Macular Degeneration Awareness Month!

February is Age-Related Macular Degeneration Awareness Month, and it is a very fitting time for me to start writing my own blogs.  For those of you who have been my patient over the years (WoW!!  It has been 18 years since I opened my practice up cold in Weaverville)- you know how important it is here for us as a team at Optix Eye Care, that we educate you about prevention for this devastating disease.


I had the privilege of serving at Mission’s Low Vision Center for 7 years, and that experience drove home for me a passion for prevention.  I saw patient after patient with vision loss and the impact that had on the quality of their life- not to mention how greatly it impacted their family and caregivers.


I believe it is my purpose on this earth to hopefully make a difference in our community to get the word out about the macula and how to keep it healthy for a lifetime.  


My profession is sacred!!  I get to look into people’s eyes and witness a miracle.  I absolutely never get tired of it.  However, every time I look into a person’s eyes and view their maculae, I hold my breath.  I am just waiting to see changes that may already diagnose them with ARMD, or I see precursor signs of the disease.  ARMD is NOT a normal aging process.  It used to be a disease that only affected the elderly.  Unfortunately, I am seeing this disease in younger and younger people.  My youngest is 19 years old!!!  I see it every day and multiple times each day☹


Did you know there is actually a way to tell if you are at risk for developing this disease long before your eye care physician can see precursor signs?  That is my goal… and that is the true heart of preventive medicine… stay tuned for more details on this later….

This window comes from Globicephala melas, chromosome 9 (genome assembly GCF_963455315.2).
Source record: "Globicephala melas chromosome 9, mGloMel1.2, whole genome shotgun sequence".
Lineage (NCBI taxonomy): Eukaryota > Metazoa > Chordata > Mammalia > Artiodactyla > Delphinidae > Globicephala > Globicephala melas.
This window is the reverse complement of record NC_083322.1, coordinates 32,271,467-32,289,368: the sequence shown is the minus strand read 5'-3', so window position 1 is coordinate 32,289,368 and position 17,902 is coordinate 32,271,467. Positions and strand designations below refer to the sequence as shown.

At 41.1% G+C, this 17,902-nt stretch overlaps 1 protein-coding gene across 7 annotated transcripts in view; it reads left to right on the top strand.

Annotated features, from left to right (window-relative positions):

ARMD is more prevalent than Parkinson’s disease, breast cancer, prostate cancer and Alzheimer’s COMBINED!!  What?!#%!  It is becoming an EPIDEMIC.  How do we respond to an epidemic?  Education and prevention.  That is my gift to you!!!  I am here to serve you and help you know what you can do to protect your precious sight☺


Each week this month I will reveal to you important ways you can make the most impact in protecting your maculae.  I especially want for you to know what a great experiment we are living in right now with the overwhelming addition of blue light that we are exposed to each and every day…. and our kids are at the most risk.  It absolutely frightens me for the future of our kid’s eye health.


Before I go… I truly want to thank my team at Optix Eye Care!!!  I am so grateful for each soul that is in my midst every day.  I also want to thank my patients for their trust in us for taking care of their eyes.  It is the biggest complement when our patients send their family and friends to us.  Thank you!  Thank you! Thank you!


It is my desire to get out in our community and share my expertise in prevention for macular degeneration.  I would love to come to your place of business, school, meeting…. whatever….  If you are interested in learning more, please contact Kristen:


In Good Health!


Dr. Kim Walters

Glaucoma: 10 Facts Everyone Should Know

January is Glaucoma Awareness month and it serves as an important reminder to learn more about this devastating disease.

Here are 10 key facts about Glaucoma:

  1. Glaucoma is one of the leading causes of blindness worldwide – an estimated 3 million Americans suffer from the disease.
  2. Glaucoma is not a single eye disease – it is made up of several conditions which affect the optic nerve and can lead to blindness.
  3. There are several types of Glaucoma – the most common are open-angle and angle-closure.